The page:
“It will be clear from the foregoing discussion of the values of interior design and atmosphere that the entire system is founded on the concept of functionality. Colours, forms, materials, design, space – all are functional. Every object claims to be functional, just as every regime claims to be democratic. The term evokes all the virtues of modernity, yet it is perfectly ambiguous. With its reference to ‘function’ it suggests that the objects fulfils itself in the precision of its relationship to the real world and to human needs. But as our analysis has shown, ‘functional’ in no way qualifies what is adapted to a goal, merely what is adapted to an order or system: functionality is the ability to become integrated into an overall scheme. An object’s functionality is the very thing that enables it to transcend its main ‘function’ in the direction of a secondary one, to play a part, to become a combining element, and adjustable item, within a universal system of signs.” (p.67)
Concepts such as ‘universal value of signs’ and ‘the order of nature’ are highly questionable.
The Methodology of Participatory Design
Clay Spinuzzi, 2005
Expand stuff on how participatory design is research.
The approach is just as much about design – producing artifacts, systems, work organisations, and practical or tacit knowledge – as it is about research. In this methodology, design is research. These methods are always used iteratively to construct the emerging design. blah blah.
Read this para more, and formulate how the concepts translates into the process of designing.
‘What distinguishes PD from related approaches such as UCD is that the latter supposes only that the research and design work is done on behalf of the users; in PD, this work must be done with users. (P.165) Again, this is echoed in Fischer’s article on ‘Meta Design’.
The more I re-read over PD literature, the more it begins to make sense. Rather than its methodology, I am ‘in’ with its concept. Check this out.
‘Participatory design’s object of study is the tacit knowledge developed and used by those who work with technologies… Tacit knowledge, which is typically difficult to formalise and describe, has tended to be ignored by the thoery of cognition that has tended to dominate HCI.
In practice, this theory tends to lead to a rationalist approach to design, which generally assumes that there is one best way to perform any activity.m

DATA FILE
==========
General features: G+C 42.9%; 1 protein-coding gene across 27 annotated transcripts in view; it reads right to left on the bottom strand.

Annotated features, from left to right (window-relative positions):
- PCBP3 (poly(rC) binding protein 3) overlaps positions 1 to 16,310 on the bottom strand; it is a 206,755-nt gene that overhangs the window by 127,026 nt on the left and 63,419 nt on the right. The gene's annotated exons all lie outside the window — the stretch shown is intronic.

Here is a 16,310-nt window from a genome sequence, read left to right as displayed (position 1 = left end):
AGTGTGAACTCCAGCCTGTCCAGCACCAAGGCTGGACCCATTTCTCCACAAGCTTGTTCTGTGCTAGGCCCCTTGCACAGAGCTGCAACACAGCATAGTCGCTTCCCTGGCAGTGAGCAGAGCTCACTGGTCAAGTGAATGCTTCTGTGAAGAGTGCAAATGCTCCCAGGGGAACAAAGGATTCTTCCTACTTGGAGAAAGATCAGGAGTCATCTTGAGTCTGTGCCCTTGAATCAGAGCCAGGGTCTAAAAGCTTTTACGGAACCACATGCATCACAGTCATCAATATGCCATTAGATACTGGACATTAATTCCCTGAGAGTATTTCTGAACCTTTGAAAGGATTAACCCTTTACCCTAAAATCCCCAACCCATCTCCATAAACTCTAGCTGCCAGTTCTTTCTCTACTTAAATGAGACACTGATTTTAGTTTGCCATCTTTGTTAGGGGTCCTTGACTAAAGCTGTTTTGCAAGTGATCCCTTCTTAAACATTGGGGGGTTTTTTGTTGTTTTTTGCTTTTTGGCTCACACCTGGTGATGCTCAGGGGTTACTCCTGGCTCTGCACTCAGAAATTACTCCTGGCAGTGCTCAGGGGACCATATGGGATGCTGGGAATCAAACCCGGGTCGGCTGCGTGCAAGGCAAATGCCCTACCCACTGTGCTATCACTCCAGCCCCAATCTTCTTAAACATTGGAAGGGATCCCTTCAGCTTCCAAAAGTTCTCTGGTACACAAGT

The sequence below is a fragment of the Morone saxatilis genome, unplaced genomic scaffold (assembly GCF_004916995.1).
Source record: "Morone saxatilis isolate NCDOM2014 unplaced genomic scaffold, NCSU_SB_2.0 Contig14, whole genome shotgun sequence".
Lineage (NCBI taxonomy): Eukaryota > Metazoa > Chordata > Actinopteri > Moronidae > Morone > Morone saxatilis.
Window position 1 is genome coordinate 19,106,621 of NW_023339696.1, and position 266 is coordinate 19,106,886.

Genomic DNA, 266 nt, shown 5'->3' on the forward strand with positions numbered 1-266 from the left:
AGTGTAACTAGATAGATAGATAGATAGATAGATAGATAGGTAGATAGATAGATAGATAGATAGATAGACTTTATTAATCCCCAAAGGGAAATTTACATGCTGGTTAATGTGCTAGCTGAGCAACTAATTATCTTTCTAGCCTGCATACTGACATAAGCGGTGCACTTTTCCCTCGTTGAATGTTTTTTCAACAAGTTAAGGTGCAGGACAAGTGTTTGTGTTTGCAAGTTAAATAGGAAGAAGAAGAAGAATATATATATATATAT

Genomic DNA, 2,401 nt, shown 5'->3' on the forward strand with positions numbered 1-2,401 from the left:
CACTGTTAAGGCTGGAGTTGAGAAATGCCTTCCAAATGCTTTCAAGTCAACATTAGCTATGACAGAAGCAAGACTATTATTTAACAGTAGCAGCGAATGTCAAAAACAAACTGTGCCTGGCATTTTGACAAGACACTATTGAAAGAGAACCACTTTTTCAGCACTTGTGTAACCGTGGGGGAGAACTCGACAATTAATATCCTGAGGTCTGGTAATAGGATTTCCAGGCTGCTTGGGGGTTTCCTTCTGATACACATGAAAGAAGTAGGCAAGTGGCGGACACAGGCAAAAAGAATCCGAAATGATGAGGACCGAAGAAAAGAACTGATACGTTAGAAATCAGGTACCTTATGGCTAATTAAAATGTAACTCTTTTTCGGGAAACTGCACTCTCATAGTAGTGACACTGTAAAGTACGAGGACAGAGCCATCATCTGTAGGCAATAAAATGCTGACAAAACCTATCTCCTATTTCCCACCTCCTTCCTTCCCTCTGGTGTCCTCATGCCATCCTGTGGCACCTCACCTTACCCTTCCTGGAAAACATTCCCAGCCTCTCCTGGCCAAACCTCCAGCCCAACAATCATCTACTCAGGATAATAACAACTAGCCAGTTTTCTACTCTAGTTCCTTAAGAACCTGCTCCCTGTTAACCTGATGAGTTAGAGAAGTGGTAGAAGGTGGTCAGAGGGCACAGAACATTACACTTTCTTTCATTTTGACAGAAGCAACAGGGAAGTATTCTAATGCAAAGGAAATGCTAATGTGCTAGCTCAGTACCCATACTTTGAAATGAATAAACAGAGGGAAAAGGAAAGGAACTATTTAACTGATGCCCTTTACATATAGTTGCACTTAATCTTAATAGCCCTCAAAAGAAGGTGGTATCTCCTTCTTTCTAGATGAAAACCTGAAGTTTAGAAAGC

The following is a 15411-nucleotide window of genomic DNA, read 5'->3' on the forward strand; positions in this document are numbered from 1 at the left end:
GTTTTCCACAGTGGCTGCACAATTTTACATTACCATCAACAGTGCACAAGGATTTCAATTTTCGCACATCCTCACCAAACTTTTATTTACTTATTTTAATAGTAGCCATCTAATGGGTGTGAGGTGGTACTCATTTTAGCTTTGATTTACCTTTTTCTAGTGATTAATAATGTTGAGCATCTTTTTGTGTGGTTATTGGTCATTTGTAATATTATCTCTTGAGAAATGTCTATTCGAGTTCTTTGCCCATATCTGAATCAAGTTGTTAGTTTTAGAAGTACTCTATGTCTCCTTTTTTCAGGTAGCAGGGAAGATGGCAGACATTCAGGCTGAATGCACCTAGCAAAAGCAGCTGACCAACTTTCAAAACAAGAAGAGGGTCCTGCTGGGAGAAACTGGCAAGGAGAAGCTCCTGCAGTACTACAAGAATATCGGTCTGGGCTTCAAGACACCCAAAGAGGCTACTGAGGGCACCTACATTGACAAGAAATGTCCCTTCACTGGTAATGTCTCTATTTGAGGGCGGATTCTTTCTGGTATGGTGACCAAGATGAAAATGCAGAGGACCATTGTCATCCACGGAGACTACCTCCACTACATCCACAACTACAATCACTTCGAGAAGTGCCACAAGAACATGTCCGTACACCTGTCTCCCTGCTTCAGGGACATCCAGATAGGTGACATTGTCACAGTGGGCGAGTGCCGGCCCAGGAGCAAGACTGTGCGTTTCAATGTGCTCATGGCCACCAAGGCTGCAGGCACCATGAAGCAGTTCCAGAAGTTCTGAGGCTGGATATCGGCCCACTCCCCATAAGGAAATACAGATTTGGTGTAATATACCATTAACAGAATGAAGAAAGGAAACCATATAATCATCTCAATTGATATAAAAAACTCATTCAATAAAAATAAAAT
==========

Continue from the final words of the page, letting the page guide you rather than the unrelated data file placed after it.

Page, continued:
Exploring both user-centred design and participatory design approaches has illuminated significant value systems within my design practice. I believe my design practice is a manifestation of my personal value system. The core value system within my practice revolves around the quality of consideration given to people. This was a clear understanding I had from the start of my research. I discussed my concerns and impetus for my research that relates to design’s role in society in the chapter, ‘xxx’. However, by engaging with user-centred design, participatory design and other ‘people’ centred discourses and manifesting the theories in practice, it had clarified and consolidated my value system even further.
Traditionally, there is constant struggle between the designer and client in the discourse in communication design. Furthermore, often the voices of audiences are absent or ignored in the literature. This is further explored in page xx in this chapter. On the other hand, user-centred design and participatory design advocates the users or audiences to a level that subsumes other stakeholders. This is discussed more in page xx. Both paradigm elevates either the designer, client or the user, but not all three. However, I have discovered that I take great importance in considering all stakeholders as equal partners in the process. In order to do this, I believe the value systems of all stakeholders must be made transparent, understood and respected. Conflict arises when these value systems are not made clear, or it is in discord.